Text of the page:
Karuna Therapeutics has reported that KarXT showed promise for the treatment of acute psychosis in schizophrenia patients enrolled in a Phase II clinical trial.
KarXT is a combination of xanomeline and trospium intended to treat psychosis and associated symptoms via the stimulation of muscarinic receptors in the central nervous system (CNS).
Xanomeline is a muscarinic receptor agonist, while trospium is a muscarinic receptor antagonist. This combination is expected to avoid the side effects that are seen with existing antipsychotic standard of care drugs.
The drug candidate met the trial’s primary endpoint, with a statistically significant and clinically meaningful mean decrease of 11.6 points in total Positive and Negative Syndrome Scale (PANSS) score compared to placebo.
The drug also showed a statistically significant decrease on secondary endpoints of PANSS-Positive and PANSS-Negative scores.
KarXT was well tolerated and discontinuation rates were found to be similar between the treatment and placebo arms.
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The overall adverse event (AE) rate with KarXT and placebo was 54% and 43%, respectively. The most common AEs were nausea, constipation, dyspepsia, dry mouth and vomiting.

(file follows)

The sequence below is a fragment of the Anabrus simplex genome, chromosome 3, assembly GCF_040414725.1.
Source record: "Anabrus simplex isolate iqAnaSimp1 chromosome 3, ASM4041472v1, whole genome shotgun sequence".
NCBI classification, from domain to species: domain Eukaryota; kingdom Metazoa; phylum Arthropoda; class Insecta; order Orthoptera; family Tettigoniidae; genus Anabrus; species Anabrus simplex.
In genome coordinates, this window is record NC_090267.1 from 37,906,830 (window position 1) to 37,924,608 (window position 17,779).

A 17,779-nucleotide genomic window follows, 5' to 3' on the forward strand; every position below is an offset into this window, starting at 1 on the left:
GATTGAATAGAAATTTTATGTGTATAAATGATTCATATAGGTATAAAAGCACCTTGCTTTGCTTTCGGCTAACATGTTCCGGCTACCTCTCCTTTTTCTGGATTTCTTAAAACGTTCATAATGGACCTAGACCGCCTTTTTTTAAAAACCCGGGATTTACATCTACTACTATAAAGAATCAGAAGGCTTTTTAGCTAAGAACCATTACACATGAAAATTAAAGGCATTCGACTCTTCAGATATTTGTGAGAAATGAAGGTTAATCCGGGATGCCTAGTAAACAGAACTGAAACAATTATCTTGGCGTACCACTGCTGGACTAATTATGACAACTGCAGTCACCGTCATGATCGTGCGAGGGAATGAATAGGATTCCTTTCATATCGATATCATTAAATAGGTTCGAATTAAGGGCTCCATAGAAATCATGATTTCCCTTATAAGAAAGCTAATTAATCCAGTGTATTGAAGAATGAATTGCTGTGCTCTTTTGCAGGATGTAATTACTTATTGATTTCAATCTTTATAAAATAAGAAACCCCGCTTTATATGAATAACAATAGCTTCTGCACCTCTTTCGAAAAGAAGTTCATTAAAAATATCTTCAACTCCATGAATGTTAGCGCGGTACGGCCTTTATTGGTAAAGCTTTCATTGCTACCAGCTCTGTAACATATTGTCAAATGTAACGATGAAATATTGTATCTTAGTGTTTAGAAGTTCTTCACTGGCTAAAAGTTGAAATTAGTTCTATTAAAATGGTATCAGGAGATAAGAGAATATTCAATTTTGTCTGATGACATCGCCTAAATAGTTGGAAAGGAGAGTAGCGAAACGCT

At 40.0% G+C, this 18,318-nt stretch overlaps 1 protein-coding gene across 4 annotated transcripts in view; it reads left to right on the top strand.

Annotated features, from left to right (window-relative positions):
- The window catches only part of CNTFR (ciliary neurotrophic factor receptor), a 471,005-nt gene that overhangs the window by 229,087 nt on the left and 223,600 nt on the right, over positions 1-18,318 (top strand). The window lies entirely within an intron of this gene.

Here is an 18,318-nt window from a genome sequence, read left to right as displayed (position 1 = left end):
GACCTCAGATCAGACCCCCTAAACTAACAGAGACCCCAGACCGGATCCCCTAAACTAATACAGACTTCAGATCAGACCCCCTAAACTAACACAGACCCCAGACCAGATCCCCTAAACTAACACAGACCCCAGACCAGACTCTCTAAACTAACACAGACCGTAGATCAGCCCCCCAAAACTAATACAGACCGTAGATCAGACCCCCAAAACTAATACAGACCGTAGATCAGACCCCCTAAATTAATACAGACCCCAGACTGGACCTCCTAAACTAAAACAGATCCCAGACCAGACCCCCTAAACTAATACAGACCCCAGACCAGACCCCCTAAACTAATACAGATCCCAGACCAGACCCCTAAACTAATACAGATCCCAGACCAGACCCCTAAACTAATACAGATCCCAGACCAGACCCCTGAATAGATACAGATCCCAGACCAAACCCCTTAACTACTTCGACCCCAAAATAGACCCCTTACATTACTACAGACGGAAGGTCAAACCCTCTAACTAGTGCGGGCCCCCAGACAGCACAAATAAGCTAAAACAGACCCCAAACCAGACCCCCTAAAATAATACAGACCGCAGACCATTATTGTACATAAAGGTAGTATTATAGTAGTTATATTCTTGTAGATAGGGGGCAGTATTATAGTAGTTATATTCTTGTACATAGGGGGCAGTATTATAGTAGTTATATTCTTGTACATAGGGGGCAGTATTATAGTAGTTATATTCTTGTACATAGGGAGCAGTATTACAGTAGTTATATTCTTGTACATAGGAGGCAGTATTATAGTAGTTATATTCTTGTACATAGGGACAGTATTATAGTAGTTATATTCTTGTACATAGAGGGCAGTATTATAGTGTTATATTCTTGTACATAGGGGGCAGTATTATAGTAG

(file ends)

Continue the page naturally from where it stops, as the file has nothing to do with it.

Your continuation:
For the Phase II trial, a total of 182 adults aged 18 to 60 with DSM-5 schizophrenia and acute psychosis were recruited.
Karuna Therapeutics CEO, president and chairman Steve Paul said: “The schizophrenia treatment landscape has remained rather stagnant for decades with therapeutic options relying on discoveries dating back to the 1950s.
“KarXT and its novel muscarinic receptor mechanism of action represent the potential to become a true advancement in how schizophrenia is treated, allowing patients relief from their debilitating psychotic symptoms without experiencing some of the very troubling side effects associated with current treatments.”
The company intends to further analyse the Phase II data to gain insights into the potential of the drug candidate in schizophrenia and other CNS disorders, such as psychosis in Alzheimer’s disease and pain.
The company also plans to launch a Phase III study in schizophrenia patients by the end of next year.